Ireland Program

Limerick, Ireland and Dublin, Ireland | July 3-23, 2016

The University of Kansas/University of Washington Ireland Program takes students to three of Ireland's most interesting communities. The first two weeks of classes will be held on the beautiful campus of the University of Limerick, a relatively new Irish university located on the banks of the Shannon River. The final week will be held at the famous University College Dublin, a short bus ride from Dublin's city center. The first weekend will feature a tour of some of Western Ireland's most scenic spots followed by a visit to the swinging Western city of Galway. The second weekend will include two nights in city center Dublin, a pub dinner for all, and a "legal Dublin" tour of prominent Irish legal institutions.

For more information, please contact Professor Stephen McAllister at

Apply for the Ireland Study Abroad Program 

Course Descriptions from 2015 Session

  • U.S. Counter-Terrorism Law in an International Context
    (1 credit) Professor Raymond Friel
    This course will look at U.S. counterterrorism law from the perspective of other jurisdictions, in particular signatories to the European Convention on Human Rights. It will look at how the evolution of U.S. counterterrorism law particularly after 9/11, and its subsequent extension overseas, has conflicted, in varying degrees, with the laws of foreign allies such as France, Germany, the United Kingdom and Ireland. The course will be divided into three primary sections:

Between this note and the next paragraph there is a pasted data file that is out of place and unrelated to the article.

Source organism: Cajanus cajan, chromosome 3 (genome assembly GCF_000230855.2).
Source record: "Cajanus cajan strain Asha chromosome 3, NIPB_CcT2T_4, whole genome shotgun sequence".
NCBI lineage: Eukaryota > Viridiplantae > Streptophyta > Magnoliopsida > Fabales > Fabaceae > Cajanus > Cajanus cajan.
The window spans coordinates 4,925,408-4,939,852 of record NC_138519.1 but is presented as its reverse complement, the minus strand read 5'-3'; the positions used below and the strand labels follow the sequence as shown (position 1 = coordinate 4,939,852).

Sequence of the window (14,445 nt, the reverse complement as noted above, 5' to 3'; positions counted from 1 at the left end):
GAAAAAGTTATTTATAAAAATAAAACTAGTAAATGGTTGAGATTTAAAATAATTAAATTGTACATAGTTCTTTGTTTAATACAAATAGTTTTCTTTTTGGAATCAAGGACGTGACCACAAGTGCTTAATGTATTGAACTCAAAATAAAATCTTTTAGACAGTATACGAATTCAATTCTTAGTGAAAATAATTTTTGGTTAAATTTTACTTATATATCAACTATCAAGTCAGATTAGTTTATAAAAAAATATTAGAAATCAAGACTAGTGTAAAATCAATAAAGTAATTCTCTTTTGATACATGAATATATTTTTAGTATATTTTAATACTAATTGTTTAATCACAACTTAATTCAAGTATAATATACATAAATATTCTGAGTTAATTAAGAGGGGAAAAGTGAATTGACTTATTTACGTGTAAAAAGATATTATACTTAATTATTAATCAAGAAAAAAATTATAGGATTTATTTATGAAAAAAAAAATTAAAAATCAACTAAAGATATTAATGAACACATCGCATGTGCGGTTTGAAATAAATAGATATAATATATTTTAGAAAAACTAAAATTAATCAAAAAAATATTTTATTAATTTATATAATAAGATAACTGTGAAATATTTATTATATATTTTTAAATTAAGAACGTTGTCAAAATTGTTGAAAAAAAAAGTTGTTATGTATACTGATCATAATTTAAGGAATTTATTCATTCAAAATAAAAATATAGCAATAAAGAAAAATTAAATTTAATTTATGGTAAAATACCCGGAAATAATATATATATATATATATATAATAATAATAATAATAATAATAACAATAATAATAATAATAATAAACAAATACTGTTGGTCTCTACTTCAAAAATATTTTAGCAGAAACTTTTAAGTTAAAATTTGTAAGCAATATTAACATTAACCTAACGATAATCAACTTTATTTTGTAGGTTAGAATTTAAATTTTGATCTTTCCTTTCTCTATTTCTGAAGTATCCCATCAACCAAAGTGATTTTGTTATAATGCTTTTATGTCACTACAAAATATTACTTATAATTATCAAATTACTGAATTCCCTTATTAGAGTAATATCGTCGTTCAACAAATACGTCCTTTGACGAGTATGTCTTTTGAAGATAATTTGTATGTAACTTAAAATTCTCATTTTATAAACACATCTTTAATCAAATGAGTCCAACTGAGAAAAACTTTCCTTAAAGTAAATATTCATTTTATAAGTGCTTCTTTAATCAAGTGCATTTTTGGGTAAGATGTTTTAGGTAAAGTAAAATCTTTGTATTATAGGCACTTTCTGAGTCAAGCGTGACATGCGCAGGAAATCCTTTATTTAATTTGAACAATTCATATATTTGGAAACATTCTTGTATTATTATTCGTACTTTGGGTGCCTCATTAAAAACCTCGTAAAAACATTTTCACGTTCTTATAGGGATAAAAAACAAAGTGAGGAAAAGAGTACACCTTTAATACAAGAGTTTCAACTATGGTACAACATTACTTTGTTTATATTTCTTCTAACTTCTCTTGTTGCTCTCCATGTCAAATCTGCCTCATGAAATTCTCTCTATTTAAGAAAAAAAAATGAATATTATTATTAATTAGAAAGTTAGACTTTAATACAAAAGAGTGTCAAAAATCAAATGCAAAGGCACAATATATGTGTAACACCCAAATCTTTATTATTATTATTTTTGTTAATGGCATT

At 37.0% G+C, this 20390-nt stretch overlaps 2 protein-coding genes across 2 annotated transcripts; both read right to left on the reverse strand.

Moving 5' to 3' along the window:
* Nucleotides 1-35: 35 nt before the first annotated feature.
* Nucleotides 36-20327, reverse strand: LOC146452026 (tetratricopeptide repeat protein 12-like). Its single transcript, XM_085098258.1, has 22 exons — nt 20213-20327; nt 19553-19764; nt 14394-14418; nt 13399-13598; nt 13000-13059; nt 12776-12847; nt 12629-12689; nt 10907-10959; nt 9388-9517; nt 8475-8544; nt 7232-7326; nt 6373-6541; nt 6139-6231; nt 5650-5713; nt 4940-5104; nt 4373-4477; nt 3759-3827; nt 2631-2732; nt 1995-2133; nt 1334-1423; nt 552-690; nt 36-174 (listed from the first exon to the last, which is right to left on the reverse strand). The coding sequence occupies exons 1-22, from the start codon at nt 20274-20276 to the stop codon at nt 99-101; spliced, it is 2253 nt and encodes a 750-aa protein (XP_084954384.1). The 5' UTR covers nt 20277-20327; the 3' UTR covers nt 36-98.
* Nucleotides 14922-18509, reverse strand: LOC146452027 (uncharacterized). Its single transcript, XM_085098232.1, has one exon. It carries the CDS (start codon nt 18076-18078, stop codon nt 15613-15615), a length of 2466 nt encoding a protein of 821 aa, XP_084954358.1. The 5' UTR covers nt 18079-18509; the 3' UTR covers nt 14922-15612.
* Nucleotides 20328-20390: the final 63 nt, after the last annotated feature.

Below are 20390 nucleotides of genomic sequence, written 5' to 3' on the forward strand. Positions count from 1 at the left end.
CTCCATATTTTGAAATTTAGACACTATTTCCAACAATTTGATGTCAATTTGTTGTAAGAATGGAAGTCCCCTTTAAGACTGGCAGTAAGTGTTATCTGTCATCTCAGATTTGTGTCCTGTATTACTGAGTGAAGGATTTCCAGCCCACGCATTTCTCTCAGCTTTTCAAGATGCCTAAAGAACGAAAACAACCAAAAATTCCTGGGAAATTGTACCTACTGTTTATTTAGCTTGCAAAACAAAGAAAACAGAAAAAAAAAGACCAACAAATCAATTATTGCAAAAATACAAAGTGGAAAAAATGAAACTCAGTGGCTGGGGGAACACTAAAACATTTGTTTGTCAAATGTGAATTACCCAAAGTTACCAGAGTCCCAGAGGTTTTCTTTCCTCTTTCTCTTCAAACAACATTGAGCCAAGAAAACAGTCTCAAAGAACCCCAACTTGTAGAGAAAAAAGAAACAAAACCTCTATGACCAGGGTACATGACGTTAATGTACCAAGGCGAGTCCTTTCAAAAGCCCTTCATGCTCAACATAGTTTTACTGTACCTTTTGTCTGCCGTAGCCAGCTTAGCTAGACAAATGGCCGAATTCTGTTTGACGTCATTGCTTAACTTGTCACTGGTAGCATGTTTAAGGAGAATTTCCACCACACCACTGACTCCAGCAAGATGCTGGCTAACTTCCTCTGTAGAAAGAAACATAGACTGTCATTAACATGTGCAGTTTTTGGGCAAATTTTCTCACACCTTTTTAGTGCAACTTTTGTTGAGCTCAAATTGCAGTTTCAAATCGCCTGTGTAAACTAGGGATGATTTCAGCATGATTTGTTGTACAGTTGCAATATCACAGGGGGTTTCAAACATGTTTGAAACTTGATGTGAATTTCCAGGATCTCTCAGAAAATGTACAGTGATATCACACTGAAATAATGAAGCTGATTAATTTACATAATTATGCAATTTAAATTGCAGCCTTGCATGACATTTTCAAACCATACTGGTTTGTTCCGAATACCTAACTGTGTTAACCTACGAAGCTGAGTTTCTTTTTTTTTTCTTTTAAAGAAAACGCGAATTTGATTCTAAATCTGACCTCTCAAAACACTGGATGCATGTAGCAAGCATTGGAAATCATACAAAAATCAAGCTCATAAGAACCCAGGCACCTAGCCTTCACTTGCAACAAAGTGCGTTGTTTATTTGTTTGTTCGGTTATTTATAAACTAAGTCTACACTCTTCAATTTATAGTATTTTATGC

• Attacking terrorists overseas: definition and classification of terrorism and terrorists; justifying military versus law enforcement actions; the use of targeted killings and lethal drones in foreign jurisdictions.
    • Detecting and preventing terrorism: international and domestic surveillance under the Foreign Intelligence Surveillance Act (FISA) and privacy concerns in European law; monitoring international commercial and financial transactions for terrorist links.
    • Detaining, interrogating and prosecuting terrorists: habeas corpus for non US citizens; US interrogation standards and the European Convention on Human Rights (ECHR); extradition between the US and EU jurisdictions; extraordinary rendition.
    The course will also contrast the use of similar laws in the United Kingdom when dealing with terrorist activities in Northern Ireland, particularly between 1969 and today.
  • Introduction to the International Legal System/Compelling Comparative Law Controversies
    (1 credit) Professor Patricia C. Kuszler